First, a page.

The Coalition government devalued the Australian Bureau of Statistics by tasking it with last year's same-sex marriage survey, and using the agency to conduct a vote at short notice, a parliamentary inquiry has found.
A Labor and Greens-dominated probe into the $80 million survey that ended with a majority "yes" result said in the report, released in February, that the bureau was forced to divert staff from other projects to run the national survey, and that it had lacked the experience for what was effectively a national vote.
The government's decision in August 2017 to direct the bureau to run the survey raised questions whether the agency, reeling from job cuts and trying to move on from the 2016 "censusfail" saga, was capable and resourced for the massive task at short notice.
Liberal senators on the inquiry committee submitted a dissenting report rejecting its findings, saying that past governments had given the bureau similar work.
The majority of the committee, investigating the arrangements for the survey, commended the ABS for its handling but said events leading up to the government decision to use the bureau for the task showed it was trying to conduct a public vote by other means.
"This was reflected in the terms of the directions given to the ABS, and placed the ABS in the difficult position of having to deliver what was functionally a national vote without any of the experience, practices or institutions that would ordinarily be available," the majority report said.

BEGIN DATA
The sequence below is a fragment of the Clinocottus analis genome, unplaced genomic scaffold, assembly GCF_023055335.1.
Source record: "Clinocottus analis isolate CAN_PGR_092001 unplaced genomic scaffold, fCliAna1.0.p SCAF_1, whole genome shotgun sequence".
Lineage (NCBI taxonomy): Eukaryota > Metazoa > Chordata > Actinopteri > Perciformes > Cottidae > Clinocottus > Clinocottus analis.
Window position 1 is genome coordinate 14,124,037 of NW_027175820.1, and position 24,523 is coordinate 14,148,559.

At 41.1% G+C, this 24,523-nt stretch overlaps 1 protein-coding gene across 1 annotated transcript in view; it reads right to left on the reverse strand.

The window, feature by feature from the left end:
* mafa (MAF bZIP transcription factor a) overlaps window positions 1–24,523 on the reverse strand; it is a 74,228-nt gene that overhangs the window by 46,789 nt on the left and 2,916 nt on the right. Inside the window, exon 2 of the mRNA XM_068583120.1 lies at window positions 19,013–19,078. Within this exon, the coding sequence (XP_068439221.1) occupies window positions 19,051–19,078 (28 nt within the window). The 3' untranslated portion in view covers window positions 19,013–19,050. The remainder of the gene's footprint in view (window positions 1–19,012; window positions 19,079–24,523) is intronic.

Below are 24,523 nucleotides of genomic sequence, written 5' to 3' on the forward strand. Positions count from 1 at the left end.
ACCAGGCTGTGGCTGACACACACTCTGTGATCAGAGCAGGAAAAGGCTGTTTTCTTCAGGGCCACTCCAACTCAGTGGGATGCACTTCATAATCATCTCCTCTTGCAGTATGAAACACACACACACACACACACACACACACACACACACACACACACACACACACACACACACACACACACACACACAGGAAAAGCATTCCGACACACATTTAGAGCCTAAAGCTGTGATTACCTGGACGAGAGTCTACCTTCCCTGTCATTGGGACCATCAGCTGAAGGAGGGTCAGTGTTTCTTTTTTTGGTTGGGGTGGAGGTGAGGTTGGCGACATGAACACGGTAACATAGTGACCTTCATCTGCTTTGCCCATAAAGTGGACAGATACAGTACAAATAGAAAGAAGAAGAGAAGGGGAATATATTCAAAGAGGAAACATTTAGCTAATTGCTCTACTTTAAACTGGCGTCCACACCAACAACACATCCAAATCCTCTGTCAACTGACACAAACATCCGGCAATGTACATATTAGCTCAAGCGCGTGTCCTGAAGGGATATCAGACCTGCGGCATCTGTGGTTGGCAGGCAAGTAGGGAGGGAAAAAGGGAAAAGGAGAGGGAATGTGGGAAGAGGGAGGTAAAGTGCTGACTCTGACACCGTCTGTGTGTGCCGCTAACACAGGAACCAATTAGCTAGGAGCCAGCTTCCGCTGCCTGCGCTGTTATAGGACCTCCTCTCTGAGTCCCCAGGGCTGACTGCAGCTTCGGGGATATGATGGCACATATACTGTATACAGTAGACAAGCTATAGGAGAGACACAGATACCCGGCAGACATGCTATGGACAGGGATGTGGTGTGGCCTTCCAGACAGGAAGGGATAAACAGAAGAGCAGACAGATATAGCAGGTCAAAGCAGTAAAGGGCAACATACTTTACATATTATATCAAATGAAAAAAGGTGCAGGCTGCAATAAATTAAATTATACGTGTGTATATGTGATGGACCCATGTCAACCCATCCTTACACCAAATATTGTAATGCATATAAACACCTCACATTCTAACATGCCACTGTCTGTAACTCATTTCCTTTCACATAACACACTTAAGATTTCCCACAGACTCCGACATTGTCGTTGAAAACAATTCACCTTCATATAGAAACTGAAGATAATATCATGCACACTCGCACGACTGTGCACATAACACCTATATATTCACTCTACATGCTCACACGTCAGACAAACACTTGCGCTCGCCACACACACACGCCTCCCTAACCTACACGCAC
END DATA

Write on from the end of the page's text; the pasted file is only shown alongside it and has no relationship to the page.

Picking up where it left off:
"Masking a vote as a survey devalues the ABS as an institution, and heightens the risks to the integrity of the process."
It recommended that human rights questions affecting minority groups should not be settled by public vote, and that the government consider more funding and support for mental health and LGBTIQ groups responding to consequences of the survey.
The inquiry report found the government was "unreasonable" to direct the bureau and other agencies to conduct the survey and deploy postal forms a month later, and that the ABS had to divert staff from other projects including the 2021 census.
In their dissenting report, Liberal senators James Paterson and David Fawcett said Labor and the Greens' decision to block a plebiscite led to the postal survey.
"It is therefore difficult to take seriously their protestations about the appropriateness of the mechanism," they said.
The ABS previously tested public opinion on nationally-significant policy questions, when the Whitlam government asked it to survey 60,000 people on their views about Australia's national anthem, the senators said.
A bureau spokeswoman said the postal survey matched the agency's purpose to inform important decisions by delivering statistics and data.
Bureau deputy Australian statistician Jonathan Palmer told the committee in an August public hearing that the ABS was up to the task and that the government had given adequate funding.
"The 2016 census online form outage did hurt the public reputation of the ABS. We acknowledge that. But we're seeing some rebuilding of that reputation following the release of a quality census data set," he said.
"I can assure you that we've reflected and learnt from the lessons of the 2016 census and we're applying those experiences and lessons to the conduct of this exercise.
"The ABS has been conducting large social surveys since the 1970s, and it's familiar with undertaking voluntary statistical surveys that seek views and opinions of Australians about issues such as their self-perceived wellbeing, social experiences and society in general."